July 13, 2024
Tourists Visiting Los Cabos Warned To Be Cautious On Popular Beaches

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Travelers heading to Mexico typically choose between Cancun, Puerto Vallarta, and luxurious Los Cabos for the ultimate beach vacation.

All are incredible but are not without their flaws.

Whether it’s unsightly crowds, hurricane season, or various beach hazards, expectations should always be tempered.

Tourists Visiting Los Cabos Warned To Be Cautious On Popular Beaches

Right now, as travelers begin flocking for summer vacations, the city has recommended all beachgoers to remain cautious at popular beaches in Los Cabos.

This might come as a surprise since so many Cabo beaches have earned the prestigious blue flag, but sometimes Mother Nature has other plans.

That’s the case as of June 14, 2024, as jellyfish have made their home in Cabo’s pristine waters.

Waiving The White Flag

Travelers shouldn’t necessarily give up on vacation in Los Cabos right by waiving the white flag, but that’s exactly what many beachgoers will find along Cabo’s shores.

los cabos scenerylos cabos scenery

Of course, like many popular beach destinations, a color-tiered flag system has been put in place to let visitors know certain risks of that particular beach.

In this case, it’s one of man’s most common nuisances – jellyfish.

This aquatic alien has been causing figurative headaches and literal rashes on many tourists across the globe, and now it’s Cabo’s turn.

White flags are posted at Medano Beach, El Corsario Beach, and Palmilla Beach, which signifies the notable presence of these spineless sea creatures.

Jellyfish in blue waterJellyfish in blue water

To pile on to tourists’ annoyances, yellow flags have been posted at Santa Maria Acapulquito Beach, La Ribera Beach, Hacienda Beach, El Surgidero Beach, and Acapulquito Beach, warning of strong currents.

Invasion of Medano Beach

It’s not just one single sighting that gives lifeguards the green light to post a white flag. No, it’s a plethora of sightings putting swimmers health at risk.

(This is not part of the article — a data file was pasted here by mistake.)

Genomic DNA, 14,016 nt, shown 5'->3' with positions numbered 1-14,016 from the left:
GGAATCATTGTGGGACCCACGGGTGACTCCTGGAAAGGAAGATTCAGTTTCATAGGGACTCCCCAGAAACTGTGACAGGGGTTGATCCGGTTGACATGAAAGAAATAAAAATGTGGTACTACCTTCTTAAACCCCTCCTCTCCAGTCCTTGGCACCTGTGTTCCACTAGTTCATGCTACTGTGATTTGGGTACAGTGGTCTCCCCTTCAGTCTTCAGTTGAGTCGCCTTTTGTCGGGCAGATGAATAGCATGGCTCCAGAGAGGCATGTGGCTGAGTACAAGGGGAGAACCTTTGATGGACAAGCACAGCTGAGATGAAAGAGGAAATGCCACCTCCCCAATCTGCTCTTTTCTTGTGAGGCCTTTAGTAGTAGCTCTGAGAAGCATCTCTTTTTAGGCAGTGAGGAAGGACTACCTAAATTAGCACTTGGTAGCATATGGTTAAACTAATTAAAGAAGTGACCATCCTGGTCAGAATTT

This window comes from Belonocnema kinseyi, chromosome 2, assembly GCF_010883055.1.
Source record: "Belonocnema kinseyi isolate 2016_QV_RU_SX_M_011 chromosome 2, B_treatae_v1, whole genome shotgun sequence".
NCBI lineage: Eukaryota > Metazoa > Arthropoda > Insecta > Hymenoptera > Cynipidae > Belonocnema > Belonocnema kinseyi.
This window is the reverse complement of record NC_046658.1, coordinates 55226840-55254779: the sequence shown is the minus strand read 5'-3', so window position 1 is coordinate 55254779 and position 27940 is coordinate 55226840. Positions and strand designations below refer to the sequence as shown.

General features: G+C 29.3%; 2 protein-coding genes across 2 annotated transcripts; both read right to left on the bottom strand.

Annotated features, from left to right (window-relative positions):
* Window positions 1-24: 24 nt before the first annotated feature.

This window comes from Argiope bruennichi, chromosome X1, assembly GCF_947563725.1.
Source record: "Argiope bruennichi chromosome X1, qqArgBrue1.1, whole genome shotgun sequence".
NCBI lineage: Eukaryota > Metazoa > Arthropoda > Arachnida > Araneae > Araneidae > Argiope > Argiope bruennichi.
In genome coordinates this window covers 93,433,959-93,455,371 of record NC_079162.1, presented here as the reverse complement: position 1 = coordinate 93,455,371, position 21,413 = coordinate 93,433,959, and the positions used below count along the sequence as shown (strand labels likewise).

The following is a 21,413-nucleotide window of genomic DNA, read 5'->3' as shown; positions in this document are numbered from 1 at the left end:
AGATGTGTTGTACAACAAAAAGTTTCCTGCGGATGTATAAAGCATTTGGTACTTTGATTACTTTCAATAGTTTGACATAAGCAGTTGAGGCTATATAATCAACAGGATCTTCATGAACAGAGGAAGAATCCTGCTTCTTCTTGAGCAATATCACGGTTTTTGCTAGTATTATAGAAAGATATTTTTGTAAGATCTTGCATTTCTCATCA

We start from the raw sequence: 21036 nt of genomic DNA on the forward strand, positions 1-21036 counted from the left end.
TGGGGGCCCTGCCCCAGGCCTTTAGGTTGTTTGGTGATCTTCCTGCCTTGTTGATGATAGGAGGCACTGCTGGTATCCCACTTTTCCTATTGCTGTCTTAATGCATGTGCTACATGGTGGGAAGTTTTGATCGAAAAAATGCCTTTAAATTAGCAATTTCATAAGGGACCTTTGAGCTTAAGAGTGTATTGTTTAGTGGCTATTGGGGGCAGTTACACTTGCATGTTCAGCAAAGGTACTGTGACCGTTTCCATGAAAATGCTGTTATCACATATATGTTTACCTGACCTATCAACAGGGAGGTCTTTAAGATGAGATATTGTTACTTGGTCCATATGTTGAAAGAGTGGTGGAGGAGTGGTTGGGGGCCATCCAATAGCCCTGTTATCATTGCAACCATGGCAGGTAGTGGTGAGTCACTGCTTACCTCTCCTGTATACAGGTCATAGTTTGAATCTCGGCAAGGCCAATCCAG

While this breed of jellyfish is no more than an annoying rash, that doesn’t mean it’s pleasant. Especially after splurging on one of the most expensive destinations in Mexico.

Playa Medano in CaboPlaya Medano in Cabo

If you have Cabo in your sights, then you are probably aware of Medano Beach.

And if that’s the case, then you are simultaneously aware of how un-swimmable many of Cabo’s beaches are. Medano is one of the most popular for swimming due to its beauty, safety relative to other beaches, and location.

Well, that is until lifeguards decided to post a white flag at one of the most sought-after beaches in all of Mexico.

Lined with stunning all-inclusive resorts and breathtaking waters, this gorgeous beach is typically numero uno on travelers’ wishlists.

Medano beach in Los CabosMedano beach in Los Cabos

Unfortunately, it may have to stay there as there is no timetable for pesky jellyfish to make their way elsewhere.

On the bright side, jellyfish are strictly marine animals, so you’re perfectly safe indoors at your cushy resort with all the top amenities.

The problem is that the views are spectacular, so you may have trouble resisting the temptation to bypass the white flag warnings.

Ways To Avoid Stings

Jellyfish sting on tourist's legJellyfish sting on tourist's leg

Los Cabos is stunning; there’s no way around it. However, visiting the most swimmable beach in Cabo doesn’t mean you have to dive right in.

There are plenty of ways to experience this iconic vacation hotspot, but perhaps no more than hiring a tour guide to take you by boat to the famous ‘El Arco’ (the Arch).

Boating across Cabo’s beautiful waters ensures you stay safe from one of the ocean’s most bothersome animals.

Despite white flags, nobody is stopping you from hopping aboard a boat, kayaking, paddleboarding, or simply lounging in the sun.

El Arco in Los CabosEl Arco in Los Cabos

Jellyfish can pop up anywhere in the water, no matter how shallow. It’s best to take the flag warnings seriously to avoid risks of contact.

What To Do If Stung

You know where this is going…

We’ve all heard the old wise tales of what to do if stung by a jellyfish. You know, find somewhere private and see how good your friendship really is by asking them to urinate on the wound.

In a day and age where science has never been questioned more, this old wise tale may create more problems than solving them.

Jellyfish near tourist on beachJellyfish near tourist on beach

According to Health.com, rubbing cool vinegar or placing hot water on the affected area is the way to go.

Over-the-counter NSAIDs are also said to help, which is easy to keep on hand.

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Opinions expressed here are the author’s alone, not those of any bank, credit card issuer, hotel, airline, or other entity. This content has not been reviewed, approved or otherwise endorsed by any of the entities included within the post.

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